Once an exhibition has been given the go ahead, object assessments are one of the first stages for the Conservation Department. The images here show assessments for Wedding Dresses 1775-2014 being undertaken in the V&A stores. For the show, opening in May, 37 new outfits are being added to those which have already been out on tour, as well as numerous accessories and items of ephemera.
Working from a list supplied by the curator, which details the objects they wish to include, a Costume Mounting Specialist and a Conservator undertake an in-depth assessment of every object required for display. The Conservator determines the amount of conservation required to make the garment stable for display, while the Costume Mounting Specialist measures the internal dimensions of the garment to determine which mannequins are suitable for use and what sort of adaptations will be required, including whether any underpinnings will be required. This gives us a good idea of how long the conservation and mounting preparation will take, and what materials will need to be purchased.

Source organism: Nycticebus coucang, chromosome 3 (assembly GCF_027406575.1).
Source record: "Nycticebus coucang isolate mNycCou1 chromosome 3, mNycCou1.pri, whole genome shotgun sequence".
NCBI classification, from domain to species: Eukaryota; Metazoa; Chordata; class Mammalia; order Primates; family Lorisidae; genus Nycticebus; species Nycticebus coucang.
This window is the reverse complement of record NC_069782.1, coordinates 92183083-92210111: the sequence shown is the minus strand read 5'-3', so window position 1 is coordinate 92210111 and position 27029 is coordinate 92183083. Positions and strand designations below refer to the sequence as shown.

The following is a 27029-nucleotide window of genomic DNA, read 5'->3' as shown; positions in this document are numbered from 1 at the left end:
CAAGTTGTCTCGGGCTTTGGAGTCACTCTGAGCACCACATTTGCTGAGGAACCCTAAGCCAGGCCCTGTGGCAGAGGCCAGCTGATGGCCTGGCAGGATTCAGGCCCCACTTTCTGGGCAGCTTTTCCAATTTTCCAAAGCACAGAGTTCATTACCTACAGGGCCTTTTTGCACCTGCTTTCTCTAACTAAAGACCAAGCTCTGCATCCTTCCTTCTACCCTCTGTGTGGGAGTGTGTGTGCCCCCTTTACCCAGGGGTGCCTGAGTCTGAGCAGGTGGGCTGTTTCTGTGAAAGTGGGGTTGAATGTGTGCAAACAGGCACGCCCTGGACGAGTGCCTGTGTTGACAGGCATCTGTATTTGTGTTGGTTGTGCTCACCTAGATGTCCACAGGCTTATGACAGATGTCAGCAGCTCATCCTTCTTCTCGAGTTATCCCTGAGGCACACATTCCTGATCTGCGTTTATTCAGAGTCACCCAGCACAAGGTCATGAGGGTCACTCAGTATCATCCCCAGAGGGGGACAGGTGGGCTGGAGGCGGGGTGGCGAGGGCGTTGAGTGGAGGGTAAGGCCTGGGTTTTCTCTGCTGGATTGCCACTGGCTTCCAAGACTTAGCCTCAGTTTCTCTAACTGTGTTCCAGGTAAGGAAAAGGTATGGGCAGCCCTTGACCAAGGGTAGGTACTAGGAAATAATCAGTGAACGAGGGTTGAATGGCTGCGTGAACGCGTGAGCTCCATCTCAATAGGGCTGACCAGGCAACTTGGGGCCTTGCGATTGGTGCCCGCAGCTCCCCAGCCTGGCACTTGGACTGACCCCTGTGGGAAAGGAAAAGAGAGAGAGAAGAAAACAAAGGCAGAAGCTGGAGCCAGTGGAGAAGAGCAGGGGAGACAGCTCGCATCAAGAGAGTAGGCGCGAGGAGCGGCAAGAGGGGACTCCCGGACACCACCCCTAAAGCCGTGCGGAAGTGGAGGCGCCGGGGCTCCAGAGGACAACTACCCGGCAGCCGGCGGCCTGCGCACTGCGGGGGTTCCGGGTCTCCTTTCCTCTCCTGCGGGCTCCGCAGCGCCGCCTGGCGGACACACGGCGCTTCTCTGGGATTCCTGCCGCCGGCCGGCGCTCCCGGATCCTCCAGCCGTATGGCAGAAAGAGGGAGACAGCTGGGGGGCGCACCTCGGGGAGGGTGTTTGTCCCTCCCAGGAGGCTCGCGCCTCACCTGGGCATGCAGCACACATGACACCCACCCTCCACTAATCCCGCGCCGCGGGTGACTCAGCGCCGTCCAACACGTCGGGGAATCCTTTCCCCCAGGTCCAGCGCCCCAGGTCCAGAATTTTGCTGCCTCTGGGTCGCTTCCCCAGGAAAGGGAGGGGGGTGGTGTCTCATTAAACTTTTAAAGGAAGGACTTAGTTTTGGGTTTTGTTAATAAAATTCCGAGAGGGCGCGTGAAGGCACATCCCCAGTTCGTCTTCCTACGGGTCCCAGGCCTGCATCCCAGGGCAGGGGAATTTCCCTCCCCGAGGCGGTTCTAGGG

Sadly, it is at this stage that some objects are rejected from the list. This can be due to their fragility or the number of hours of work required in order for them to be safe for display.
Can we find a mannequin to fit? The slinky and backless nature of this dress from 1992 (T.198-1997), left us unable to get accurate measurements. Here you can see us trying it on a figure to see if we can determine the dimensions the mannequin needs to be.
This doll (W.183-1919), requires very little conservation, but the assessment allows us to consider what sort of mount will be made by the Technical Services Department.
This wonderful silver lame dress from 1927 (T.65&A-1973) was in such poor condition that it was decided it should be left out of the exhibition. The conservation required to stabilise the many holes and tears would take over well 200 hours!
As a new acquisition, this 1950s dress by Isobel was assessed as soon as it arrived in the museum. Only minor work was required, including stabilising the hole under the arm seen here.
Oh so grey! This dress from 1848 (T.53&a-1930) was so grubby that the conservator allocated 25 hours for the wet cleaning of the lace overdress – watch this space for an update on how the cleaning goes…